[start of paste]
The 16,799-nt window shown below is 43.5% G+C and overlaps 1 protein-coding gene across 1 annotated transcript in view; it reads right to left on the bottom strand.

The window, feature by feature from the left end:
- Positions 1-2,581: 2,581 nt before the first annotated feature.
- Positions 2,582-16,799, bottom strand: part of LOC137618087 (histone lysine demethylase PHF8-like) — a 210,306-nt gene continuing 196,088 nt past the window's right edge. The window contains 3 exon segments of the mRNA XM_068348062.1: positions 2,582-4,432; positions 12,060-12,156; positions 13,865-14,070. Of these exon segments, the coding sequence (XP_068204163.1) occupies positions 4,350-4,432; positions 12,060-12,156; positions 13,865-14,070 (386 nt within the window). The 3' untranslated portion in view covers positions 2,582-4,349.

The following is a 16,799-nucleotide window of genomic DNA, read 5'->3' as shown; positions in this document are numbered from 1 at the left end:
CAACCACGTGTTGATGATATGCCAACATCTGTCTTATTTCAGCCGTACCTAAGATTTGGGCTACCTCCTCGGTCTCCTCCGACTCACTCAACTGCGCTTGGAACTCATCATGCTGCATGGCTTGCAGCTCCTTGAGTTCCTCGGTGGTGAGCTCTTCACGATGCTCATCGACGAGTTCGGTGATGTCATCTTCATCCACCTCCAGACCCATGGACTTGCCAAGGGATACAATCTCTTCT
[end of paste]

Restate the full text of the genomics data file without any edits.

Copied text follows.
The 16,799-nt window shown below is 43.5% G+C and overlaps 1 protein-coding gene across 1 annotated transcript in view; it reads right to left on the bottom strand.

The window, feature by feature from the left end:
- Positions 1-2,581: 2,581 nt before the first annotated feature.
- Positions 2,582-16,799, bottom strand: part of LOC137618087 (histone lysine demethylase PHF8-like) — a 210,306-nt gene continuing 196,088 nt past the window's right edge. The window contains 3 exon segments of the mRNA XM_068348062.1: positions 2,582-4,432; positions 12,060-12,156; positions 13,865-14,070. Of these exon segments, the coding sequence (XP_068204163.1) occupies positions 4,350-4,432; positions 12,060-12,156; positions 13,865-14,070 (386 nt within the window). The 3' untranslated portion in view covers positions 2,582-4,349.

The following is a 16,799-nucleotide window of genomic DNA, read 5'->3' as shown; positions in this document are numbered from 1 at the left end:
CAACCACGTGTTGATGATATGCCAACATCTGTCTTATTTCAGCCGTACCTAAGATTTGGGCTACCTCCTCGGTCTCCTCCGACTCACTCAACTGCGCTTGGAACTCATCATGCTGCATGGCTTGCAGCTCCTTGAGTTCCTCGGTGGTGAGCTCTTCACGATGCTCATCGACGAGTTCGGTGATGTCATCTTCATCCACCTCCAGACCCATGGACTTGCCAAGGGATACAATCTCTTCT